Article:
The New Oxford American Dictionary has announced that 2009’s Word of the Year is unfriend. While it is perhaps not used as broadly as the newly-verbed friend, the latter is already in the dictionary, so they can’t very well call it new. The best they can do is run with unfriend, which implies and extends the other. A worthy choice, I think, with “currency and potential longevity,” as Oxford’s Senior Lexicographer puts it. It set me thinking, though: how prescient have Word of the Year choices been? Have they infallibly documented the rise of tech in mainstream language and culture? —or are they a dusty collection of buzzwords, a history of folly and haste? And really, which of those is the truer depiction of the world of technology?
I examined Oxford’s Word of the Year lists going back as far as their blog documents them, and consulted a few other word-tracking sources. Unsurprisingly, the popularity and continued pertinence of new words have been as unpredictable as the technologies they describe. Still, the world from a dictionary’s perspective makes for a unique retrospective.
Take hypermiling, for instance. 2008’s word, relevant and rich at the time, seems positively archaic now; as electrics and more efficient hybrids populate our roads more and more, the idea of hypermiling seems to be no longer a cool technique employed by savvy drivers, but a weird fuel-based cult obsessed with aging technology. It brings to mind a sentimental geek zealously maintaining a Windows 3.1 box. Websters’s 2008 word, more farsighted to be sure, was oversharing, certainly a symptom of the personal-broadcasting era that we’ve all observed. Hypermiling was chosen for its immediacy, which does not correlate well with longevity.
Yet podcasting, chosen in 2005, is going stronger than ever. A blog or website these days is incomplete without a podcast, though some question the practicality of adding yet another modality to the increasingly multi-tiered stream of information assaulting every webgoer. Still, no one would dispute that it is a meaningful and useful term, and one not likely to be replaced any time soon. Runners-up that year included rootkit, a surprisingly technical entry that has stayed with us, and lifehack, which, while an interesting blog, is a pretentious failure as a word.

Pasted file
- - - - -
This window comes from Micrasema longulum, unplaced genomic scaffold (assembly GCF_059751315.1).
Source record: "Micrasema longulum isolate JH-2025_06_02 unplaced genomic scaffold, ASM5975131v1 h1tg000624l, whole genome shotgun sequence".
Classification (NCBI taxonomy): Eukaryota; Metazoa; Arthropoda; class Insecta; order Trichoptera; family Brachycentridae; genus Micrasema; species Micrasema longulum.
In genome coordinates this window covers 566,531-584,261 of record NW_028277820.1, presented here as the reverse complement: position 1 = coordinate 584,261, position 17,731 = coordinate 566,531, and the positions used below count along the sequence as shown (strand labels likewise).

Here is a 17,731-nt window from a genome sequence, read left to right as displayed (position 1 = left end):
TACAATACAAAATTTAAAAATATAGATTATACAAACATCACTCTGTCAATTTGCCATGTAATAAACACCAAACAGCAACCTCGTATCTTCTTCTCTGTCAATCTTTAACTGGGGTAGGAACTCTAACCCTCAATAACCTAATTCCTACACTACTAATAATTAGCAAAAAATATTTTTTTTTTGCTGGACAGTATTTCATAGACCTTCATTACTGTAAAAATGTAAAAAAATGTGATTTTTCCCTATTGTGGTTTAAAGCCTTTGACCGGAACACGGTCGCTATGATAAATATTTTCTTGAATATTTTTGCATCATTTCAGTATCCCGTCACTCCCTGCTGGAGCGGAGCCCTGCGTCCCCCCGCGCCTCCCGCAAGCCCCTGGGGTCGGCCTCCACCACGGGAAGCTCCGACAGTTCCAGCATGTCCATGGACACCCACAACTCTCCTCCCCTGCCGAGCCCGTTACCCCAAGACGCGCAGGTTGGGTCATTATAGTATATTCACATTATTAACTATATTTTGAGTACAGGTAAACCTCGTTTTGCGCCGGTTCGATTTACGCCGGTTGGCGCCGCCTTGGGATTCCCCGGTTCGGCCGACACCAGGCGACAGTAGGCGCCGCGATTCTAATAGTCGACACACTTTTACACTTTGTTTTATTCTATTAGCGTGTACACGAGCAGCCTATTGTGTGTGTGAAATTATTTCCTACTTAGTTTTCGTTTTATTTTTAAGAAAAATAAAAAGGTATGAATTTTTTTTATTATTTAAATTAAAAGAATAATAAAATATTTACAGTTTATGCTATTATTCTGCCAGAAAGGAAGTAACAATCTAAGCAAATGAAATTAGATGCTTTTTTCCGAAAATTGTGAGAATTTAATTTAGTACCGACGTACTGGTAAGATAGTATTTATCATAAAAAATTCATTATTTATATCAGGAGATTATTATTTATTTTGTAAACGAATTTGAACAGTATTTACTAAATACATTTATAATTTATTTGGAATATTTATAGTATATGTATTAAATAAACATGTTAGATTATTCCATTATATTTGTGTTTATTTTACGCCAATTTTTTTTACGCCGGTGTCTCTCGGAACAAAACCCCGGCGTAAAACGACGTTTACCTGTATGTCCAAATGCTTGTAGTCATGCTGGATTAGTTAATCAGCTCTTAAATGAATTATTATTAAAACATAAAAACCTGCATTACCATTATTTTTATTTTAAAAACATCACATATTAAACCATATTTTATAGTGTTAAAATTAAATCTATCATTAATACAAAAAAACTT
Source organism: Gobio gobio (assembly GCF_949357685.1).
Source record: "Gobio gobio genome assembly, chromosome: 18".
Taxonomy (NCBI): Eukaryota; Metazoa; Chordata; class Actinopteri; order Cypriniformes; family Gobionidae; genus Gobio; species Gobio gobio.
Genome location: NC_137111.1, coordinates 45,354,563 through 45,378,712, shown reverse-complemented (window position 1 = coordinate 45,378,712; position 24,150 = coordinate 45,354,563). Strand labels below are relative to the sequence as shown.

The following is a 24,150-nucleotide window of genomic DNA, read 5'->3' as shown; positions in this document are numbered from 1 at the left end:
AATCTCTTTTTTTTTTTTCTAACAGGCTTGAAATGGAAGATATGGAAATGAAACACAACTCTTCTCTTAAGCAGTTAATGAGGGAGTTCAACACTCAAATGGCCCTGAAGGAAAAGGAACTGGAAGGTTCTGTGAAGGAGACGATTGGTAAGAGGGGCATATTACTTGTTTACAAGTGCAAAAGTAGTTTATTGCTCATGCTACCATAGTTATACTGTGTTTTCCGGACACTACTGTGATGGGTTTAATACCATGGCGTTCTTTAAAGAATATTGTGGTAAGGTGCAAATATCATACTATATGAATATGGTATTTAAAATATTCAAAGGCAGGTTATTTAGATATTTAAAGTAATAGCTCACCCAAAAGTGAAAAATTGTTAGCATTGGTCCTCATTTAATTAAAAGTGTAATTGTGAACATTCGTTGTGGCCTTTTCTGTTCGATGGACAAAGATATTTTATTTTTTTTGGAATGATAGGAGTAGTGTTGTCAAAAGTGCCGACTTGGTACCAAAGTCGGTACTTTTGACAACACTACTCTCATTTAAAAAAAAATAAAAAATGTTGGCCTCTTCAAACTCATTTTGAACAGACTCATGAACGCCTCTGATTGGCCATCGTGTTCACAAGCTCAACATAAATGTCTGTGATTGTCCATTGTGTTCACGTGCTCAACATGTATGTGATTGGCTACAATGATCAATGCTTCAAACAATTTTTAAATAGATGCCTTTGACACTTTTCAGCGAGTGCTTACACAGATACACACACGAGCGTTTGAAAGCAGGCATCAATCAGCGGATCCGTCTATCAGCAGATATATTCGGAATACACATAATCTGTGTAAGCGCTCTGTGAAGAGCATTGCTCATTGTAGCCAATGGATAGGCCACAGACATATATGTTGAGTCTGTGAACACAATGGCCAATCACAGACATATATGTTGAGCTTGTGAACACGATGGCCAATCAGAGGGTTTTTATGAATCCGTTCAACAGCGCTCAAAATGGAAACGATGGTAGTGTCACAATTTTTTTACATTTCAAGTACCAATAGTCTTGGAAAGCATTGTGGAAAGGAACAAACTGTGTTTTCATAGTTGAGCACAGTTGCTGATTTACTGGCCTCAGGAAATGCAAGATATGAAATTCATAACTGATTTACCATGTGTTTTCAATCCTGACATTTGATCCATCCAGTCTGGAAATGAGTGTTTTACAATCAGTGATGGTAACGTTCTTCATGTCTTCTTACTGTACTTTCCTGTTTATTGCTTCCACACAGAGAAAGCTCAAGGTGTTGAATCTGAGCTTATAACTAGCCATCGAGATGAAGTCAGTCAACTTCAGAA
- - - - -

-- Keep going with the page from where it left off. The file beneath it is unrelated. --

2007 was a bit of a misfire for Oxford; although it was a big year for Apple and Facebook, their tech nominations were red herrings like bacn, an abortive attempt to brand “desired spam,” and cloudware, which at the time was (if you’ll forgive the expression) too hazy a concept to really get much traction among casual users. Locavore hasn’t gained much ground in the popularity contest, probably because people who use it tend to be selling it. It’s still a good app, though. Unfriend would have been a real win here, since the new politics of online relationships were being written by users at large. Cloud has remained but I think perhaps the term which may best have represented 2007 was iTouch. This common misnomer evokes both the rapid expansion of personal media devices and widespread mystification at their terminology and function. Unfortunately, those who use the word are by nature incapable of propagating it as a meme.
The ’97-’98-’99 series of WAP, to Google, and blogger have an almost causal connection, as if each must have necessarily followed the other. While WAP was never a term laypeople used, and Wi-Fi would have been a better choice, its import was clear. Increasingly secure, convenient, and popular, the internet began getting personal in 1997, and that wave gathered energy with Googling over the next year, finally crashing on the shores of the collective idiom as blogging. Laptop plus coffee shop plus being able to explore the internet efficiently was a sort of tech trifecta, and blogs started sprouting like weeds (sorry about that).
But back to this year’s words. Unfriend is, I think, one for the ages. But the others are groaners: intexticated? Funemployed? Sexting maybe, but we can’t nominate every clever portmanteau. If that were the case, half the words in the dictionary would be creations of my own (I have a talent for them). Better to collect them in a little bundle, as they’ve done with what I called the infernal bird-based jargon of Twitter: Tweeps, Tweetup, Twitt, Twitterati, Twitterature, Twitterverse/sphere, Retweet, Twibe, Sweeple, Tweepish, Tweetaholic, Twittermob, and Twitterhea (Twitterhead?).
These word clusters provide an interesting cross-section of the culture around a certain word (the other one they note is Obama) and its emergent phenomena — Twitterati is a good example of this, and a good word to keep around. The others I consign to the pit.
The level to which this invented jargon, or even something like the more practical unfriend, is actually used is unclear. I’m sure we’ve all seen freemium, and it has worth, but will it end up as widely used as paywall? It’s impossible to say, given the malleability of both new words and the people who use them. The environment for creating words is becoming more democratic, for better or for worse. Personally, I find my new words in old books, but even this cursory look at the new word market shows that those terms we may dismiss as fleeting or overly specific may be the most signal of the era.
Lastly, as many of you readers are specialists in tech, feel free to submit some of your more interesting or useful terms. For example, I like tentacular but rarely get to use it. Not really jargon, or a word even, but when it works, it works. Let’s populate this post with submissions for next year’s list; maybe someone from Oxford will find something they like.
[image: first recorded tweet; chemheritage's Flickr]